Our Educational Message

Hi, and welcome to our blog. This space is designed to share ideas and methodologies that we use to teach Turkish teenagers. In particular, there is a strong focus on ICT-ELT, which means if you like visual and technological support for your style of teaching, this blog is for you. My colleague, Brentson Ramsey, has been working alongside me for three years. He is also a big proponent of the ICT-ELT Paradigm, which means he will also be posting from his own teaching perspective on the blog.

2010 was the beginning of this new journey, and although there is no definitive ICT-ELT road map available for everyone to follow, it is exciting to explore the technological means to make teaching more fun and affective for students. Our main message is for teachers to ADOPT & ADAPT the paradigm shift for their own needs, and remember that

Monday, 13 January 2014


This cartoon really tells the story for far too many teachers.  It never  ceases to amaze me how many colleagues over the past two decades have confused learning with a summative exam, and that it is the only form of (unnatural) learning (my addition of "unnatural") they can possibly enter into since "that's what children want and expect". 

I think that it is the most unfair, improper and incorrect assumption from anyone who works to this model.

The following definition I found of Formative Assessment, courtesy of Carnegie Mellon & The Eberly Center is the most succinct, erudite and logical one I have seen, so far.  The reason I write this is because the confusion this newly formed 'buzzword' is causing around colleagues.  Anyway, here it is below, see what you think for yourselves...

So as to keep those proponents of exams happy, here is the Summative description

In any case, why would have I posted these pictures on my blog, if I didn't have a class activity for you to try and use with your students.   This activity involves Formative Assessment and includes the following:

Explicit grammar through 'classic' styled drills (not preferred-but they give a focused structure for the beginning of any new grammar point);

Video Prompts to get some springboarded production in short response (we use a lot of video just to get students engaged and to use the grammar at that time);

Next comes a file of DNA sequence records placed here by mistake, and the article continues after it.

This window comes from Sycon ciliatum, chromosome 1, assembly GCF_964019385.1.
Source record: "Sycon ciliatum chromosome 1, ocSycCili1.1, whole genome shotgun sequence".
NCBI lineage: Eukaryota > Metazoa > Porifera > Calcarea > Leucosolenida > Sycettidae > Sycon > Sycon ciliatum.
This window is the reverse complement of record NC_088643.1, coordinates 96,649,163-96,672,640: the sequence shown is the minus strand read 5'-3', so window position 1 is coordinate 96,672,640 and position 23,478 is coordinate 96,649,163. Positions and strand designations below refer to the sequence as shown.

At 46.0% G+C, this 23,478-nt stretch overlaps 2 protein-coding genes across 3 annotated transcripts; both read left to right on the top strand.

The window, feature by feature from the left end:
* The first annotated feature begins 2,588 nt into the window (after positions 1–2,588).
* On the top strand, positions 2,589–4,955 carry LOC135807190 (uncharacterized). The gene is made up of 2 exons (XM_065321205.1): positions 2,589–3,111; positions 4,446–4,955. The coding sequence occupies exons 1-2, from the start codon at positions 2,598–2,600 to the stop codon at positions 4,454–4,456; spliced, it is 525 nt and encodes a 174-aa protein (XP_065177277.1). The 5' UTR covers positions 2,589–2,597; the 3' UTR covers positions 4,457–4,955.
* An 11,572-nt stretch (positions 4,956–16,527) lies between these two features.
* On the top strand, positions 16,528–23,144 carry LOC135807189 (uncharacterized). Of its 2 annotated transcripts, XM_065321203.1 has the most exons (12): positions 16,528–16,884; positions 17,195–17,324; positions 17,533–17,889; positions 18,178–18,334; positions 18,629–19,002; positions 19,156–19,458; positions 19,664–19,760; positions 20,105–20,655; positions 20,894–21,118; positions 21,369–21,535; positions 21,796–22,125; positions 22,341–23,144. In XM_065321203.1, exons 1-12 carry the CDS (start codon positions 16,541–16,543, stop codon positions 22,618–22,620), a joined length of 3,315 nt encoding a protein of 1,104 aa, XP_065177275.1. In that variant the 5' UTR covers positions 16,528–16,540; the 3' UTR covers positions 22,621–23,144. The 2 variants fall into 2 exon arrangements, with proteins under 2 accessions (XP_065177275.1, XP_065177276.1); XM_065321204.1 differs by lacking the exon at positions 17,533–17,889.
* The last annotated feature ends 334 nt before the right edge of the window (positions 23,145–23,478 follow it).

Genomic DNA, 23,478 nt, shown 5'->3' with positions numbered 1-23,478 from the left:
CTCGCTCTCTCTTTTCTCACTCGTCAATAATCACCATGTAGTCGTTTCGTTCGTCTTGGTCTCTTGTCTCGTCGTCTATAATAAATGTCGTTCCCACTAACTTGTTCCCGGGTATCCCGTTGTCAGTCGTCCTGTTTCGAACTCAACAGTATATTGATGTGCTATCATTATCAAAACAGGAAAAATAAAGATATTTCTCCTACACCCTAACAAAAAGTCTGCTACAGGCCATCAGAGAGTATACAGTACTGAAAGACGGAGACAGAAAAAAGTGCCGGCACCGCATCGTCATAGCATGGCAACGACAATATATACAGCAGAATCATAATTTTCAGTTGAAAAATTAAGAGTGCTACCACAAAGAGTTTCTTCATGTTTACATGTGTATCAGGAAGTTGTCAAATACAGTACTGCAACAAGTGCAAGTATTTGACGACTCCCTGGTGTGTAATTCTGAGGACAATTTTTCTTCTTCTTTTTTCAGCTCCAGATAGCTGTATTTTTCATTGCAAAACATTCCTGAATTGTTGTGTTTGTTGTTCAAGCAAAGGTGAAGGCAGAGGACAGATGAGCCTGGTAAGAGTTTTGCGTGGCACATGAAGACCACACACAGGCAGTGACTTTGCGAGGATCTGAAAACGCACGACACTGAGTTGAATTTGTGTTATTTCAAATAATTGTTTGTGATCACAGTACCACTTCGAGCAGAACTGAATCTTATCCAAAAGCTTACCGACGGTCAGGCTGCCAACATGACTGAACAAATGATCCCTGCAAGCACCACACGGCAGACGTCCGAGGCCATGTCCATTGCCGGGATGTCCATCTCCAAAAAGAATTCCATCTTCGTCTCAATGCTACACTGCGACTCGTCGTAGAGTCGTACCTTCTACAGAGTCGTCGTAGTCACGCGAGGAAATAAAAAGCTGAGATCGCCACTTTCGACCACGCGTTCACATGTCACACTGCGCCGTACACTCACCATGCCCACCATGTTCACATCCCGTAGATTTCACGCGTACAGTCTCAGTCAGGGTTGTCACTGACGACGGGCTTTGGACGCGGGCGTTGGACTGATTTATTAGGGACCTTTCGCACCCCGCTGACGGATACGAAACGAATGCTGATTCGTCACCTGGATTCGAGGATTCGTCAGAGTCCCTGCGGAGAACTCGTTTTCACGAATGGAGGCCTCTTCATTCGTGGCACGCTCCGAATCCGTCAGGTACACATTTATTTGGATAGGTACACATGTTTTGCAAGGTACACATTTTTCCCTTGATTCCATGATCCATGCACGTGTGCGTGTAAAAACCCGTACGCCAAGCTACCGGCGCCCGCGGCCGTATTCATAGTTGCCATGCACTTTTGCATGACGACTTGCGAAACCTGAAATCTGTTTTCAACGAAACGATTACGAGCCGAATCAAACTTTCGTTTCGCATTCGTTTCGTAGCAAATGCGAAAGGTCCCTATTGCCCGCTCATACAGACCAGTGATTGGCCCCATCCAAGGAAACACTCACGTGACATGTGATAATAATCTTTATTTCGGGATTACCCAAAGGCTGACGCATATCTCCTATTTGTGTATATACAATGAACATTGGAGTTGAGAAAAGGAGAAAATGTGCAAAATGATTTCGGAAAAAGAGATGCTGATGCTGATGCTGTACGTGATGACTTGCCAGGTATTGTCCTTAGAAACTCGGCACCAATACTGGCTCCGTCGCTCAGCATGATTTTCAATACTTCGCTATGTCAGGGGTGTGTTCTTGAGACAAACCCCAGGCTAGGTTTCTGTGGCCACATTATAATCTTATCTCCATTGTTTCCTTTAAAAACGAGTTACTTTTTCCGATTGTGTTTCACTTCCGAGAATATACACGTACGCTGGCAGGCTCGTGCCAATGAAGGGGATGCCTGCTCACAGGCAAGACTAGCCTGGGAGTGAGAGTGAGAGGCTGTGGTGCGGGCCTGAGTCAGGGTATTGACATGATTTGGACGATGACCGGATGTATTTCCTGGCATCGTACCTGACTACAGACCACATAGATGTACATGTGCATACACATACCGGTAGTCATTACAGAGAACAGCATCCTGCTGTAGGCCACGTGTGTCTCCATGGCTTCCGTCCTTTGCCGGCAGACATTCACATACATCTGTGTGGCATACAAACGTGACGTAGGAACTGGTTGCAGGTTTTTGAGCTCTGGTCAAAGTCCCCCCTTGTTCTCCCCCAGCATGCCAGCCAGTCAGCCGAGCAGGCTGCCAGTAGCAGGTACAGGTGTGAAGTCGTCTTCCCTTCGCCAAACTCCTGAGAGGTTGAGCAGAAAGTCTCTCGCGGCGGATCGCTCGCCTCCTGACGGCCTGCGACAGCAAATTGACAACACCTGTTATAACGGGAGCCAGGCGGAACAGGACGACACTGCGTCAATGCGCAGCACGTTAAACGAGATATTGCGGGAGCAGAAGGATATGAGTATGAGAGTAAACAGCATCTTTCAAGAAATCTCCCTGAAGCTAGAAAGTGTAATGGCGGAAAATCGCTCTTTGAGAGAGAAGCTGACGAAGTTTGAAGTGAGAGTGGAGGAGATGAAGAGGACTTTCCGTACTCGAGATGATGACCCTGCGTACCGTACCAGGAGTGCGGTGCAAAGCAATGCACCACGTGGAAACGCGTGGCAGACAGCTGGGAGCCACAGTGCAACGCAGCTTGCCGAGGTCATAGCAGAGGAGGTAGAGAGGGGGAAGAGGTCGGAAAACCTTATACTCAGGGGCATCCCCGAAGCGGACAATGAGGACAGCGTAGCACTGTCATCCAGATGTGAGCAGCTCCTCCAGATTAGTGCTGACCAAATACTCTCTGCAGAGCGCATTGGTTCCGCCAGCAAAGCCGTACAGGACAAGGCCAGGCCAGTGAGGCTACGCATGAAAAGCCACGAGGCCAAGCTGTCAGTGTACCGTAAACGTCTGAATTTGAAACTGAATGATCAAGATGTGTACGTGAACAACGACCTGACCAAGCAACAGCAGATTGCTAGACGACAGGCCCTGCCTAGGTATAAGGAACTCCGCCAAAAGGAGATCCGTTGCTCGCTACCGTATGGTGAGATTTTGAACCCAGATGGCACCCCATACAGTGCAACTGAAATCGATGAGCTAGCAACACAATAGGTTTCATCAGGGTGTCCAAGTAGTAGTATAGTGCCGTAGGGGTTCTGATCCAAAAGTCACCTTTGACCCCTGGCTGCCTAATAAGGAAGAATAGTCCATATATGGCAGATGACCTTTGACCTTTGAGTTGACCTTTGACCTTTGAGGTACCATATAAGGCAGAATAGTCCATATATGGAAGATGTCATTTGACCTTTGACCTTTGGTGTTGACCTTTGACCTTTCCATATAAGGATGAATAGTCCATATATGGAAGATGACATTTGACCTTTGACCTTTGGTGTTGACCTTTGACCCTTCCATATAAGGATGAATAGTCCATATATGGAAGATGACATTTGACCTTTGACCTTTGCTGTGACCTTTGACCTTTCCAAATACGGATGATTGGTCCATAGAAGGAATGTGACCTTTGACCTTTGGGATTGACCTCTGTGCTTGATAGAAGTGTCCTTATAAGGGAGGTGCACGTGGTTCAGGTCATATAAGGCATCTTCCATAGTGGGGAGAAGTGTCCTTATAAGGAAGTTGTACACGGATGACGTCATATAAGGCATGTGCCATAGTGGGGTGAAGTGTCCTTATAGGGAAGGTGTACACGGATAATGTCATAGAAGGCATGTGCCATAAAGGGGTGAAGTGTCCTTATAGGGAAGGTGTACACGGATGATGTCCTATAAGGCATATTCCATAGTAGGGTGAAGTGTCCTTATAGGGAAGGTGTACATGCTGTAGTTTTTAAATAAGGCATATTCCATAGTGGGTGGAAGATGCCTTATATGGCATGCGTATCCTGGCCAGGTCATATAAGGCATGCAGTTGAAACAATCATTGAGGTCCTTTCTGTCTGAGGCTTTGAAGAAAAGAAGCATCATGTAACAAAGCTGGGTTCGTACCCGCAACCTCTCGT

Students are given pictures of people, places and things where they had to write a sentence for each, partner up and make a co-joined paragraph on GoogleDocs, which was monitored by the teachers (very useful and effective formative assessment tool as you can give continuous feedback in real-time throughout the activity from your own lap top or smart board);

These were three lengthy activities done over a week with other lessons interspersed. Today's lesson involved our GRAMMAR RUN activity. This involves having the students listed on an A3 paper, and posted around the school in 5 different locations.  

We TRIPTICO the students names to get a selection and randomized groups.  The students then use their mobile phones to read the first QR CODE.

Once they reach their destinations, they each have to write a sentence relating to the place it has been posted. ie library, canteen, the Principal's office, infirmary and computer lab.  The group is theoretically responsible to assist the weaker students (however, with 14-year olds that is nigh on impossible to achieve)


Once all the groups have finished their sentences, they return to class with the final group returning with the papers.  We then scan them on the PDF printer, and send by email to our school accounts.  We then enter into class peer-check review of each person's sentences.

This last stage is the reason I am even more excited than normal.  It involves TRIPTICO again, but this time we use WORD MAGNETS.  Basically, in between classes we take two sentences from each student's effort to write a sentence using a relative clause.  We write it properly and make a jumbled ICT-powered line of words.  The students come to the board and rearrange the sentences into the correct form. Watch the video below

I must say that I really felt like we had done a good thing for the students.  We have only been doing and giving feedback for this tricky grammar point.  It culminated in this activity today.  The whole process involved listening, speaking, writing, rewriting, thinking, recall, working-outside-the-class, group work and ICT.  This did NOT take much planning; in fact apart from a few QR codes and photocopies it is as easy if not easier than dragging through endless drilling exercises as a means to an end.
We asked the students to write a response on Edmodo to give their honest feelings about the whole process, and with it ending in the Word Magnets. Here they are...

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